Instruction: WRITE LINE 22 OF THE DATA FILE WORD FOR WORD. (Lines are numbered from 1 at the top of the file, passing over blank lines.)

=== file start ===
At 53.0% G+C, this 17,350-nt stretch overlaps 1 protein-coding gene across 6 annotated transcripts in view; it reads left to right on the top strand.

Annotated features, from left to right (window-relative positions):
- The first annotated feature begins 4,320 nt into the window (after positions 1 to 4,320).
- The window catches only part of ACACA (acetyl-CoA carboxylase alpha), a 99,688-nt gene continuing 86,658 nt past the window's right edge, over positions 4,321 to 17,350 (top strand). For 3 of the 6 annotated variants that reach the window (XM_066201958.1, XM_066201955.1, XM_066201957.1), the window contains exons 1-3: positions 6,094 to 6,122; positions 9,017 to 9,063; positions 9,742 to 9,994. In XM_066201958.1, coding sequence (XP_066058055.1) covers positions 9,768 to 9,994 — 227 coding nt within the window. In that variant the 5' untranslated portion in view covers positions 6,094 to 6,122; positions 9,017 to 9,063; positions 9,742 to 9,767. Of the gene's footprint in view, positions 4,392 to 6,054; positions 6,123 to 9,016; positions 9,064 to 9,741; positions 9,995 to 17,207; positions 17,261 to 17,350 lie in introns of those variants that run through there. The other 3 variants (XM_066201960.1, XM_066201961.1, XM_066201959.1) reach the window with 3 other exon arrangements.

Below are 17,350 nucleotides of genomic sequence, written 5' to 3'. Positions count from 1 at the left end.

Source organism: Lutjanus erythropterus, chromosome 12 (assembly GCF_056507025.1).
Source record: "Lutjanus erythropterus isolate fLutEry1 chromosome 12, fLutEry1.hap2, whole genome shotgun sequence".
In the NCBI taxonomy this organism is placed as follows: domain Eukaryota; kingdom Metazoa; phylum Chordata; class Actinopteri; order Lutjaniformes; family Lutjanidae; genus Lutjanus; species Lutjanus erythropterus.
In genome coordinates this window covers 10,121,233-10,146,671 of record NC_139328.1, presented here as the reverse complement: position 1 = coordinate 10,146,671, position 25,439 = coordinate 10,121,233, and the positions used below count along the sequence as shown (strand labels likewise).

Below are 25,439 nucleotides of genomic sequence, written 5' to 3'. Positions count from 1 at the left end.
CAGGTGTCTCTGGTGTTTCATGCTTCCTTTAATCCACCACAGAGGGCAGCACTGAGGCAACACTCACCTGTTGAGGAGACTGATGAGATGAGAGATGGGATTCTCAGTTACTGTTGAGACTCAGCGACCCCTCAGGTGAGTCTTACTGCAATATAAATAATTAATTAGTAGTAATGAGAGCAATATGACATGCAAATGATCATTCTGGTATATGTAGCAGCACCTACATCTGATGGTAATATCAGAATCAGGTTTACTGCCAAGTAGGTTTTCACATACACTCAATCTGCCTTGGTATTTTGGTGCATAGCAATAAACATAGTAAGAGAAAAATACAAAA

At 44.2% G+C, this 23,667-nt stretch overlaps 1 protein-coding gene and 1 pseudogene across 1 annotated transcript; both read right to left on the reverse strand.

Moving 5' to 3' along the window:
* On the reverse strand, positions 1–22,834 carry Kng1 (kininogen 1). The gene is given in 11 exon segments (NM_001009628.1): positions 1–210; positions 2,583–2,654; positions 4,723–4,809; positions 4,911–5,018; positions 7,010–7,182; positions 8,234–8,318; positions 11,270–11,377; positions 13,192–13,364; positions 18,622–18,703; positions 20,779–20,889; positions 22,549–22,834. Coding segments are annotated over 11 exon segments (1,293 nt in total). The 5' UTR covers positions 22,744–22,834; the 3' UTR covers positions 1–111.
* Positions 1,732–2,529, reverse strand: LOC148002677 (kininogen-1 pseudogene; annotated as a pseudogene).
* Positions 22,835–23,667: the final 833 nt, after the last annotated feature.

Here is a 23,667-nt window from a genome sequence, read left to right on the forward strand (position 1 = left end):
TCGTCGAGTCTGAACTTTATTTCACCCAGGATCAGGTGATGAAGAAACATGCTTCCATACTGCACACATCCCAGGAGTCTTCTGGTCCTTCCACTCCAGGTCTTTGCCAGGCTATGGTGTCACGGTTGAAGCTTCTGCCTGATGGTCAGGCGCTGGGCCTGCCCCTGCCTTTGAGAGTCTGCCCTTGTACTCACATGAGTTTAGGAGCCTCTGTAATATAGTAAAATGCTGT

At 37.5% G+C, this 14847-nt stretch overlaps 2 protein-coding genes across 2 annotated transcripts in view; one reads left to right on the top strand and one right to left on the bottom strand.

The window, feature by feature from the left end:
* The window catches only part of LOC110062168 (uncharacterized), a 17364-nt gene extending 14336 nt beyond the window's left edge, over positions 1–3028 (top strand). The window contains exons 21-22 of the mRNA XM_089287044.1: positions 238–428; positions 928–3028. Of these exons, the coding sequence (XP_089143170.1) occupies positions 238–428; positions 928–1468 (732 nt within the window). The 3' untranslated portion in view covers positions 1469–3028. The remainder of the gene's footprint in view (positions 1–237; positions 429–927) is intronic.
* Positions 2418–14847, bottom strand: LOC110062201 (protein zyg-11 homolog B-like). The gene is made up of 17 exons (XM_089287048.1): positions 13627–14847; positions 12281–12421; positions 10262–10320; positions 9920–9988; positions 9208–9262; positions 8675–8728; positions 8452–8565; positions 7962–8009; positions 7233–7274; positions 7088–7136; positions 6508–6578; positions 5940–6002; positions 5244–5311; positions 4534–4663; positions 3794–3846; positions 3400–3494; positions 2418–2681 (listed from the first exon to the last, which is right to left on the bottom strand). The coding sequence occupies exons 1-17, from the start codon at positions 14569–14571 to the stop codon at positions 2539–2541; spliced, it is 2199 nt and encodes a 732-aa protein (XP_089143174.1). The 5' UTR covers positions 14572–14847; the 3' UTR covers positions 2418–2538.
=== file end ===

* Positions 2418–14847, bottom strand: LOC110062201 (protein zyg-11 homolog B-like). The gene is made up of 17 exons (XM_089287048.1): positions 13627–14847; positions 12281–12421; positions 10262–10320; positions 9920–9988; positions 9208–9262; positions 8675–8728; positions 8452–8565; positions 7962–8009; positions 7233–7274; positions 7088–7136; positions 6508–6578; positions 5940–6002; positions 5244–5311; positions 4534–4663; positions 3794–3846; positions 3400–3494; positions 2418–2681 (listed from the first exon to the last, which is right to left on the bottom strand). The coding sequence occupies exons 1-17, from the start codon at positions 14569–14571 to the stop codon at positions 2539–2541; spliced, it is 2199 nt and encodes a 732-aa protein (XP_089143174.1). The 5' UTR covers positions 14572–14847; the 3' UTR covers positions 2418–2538.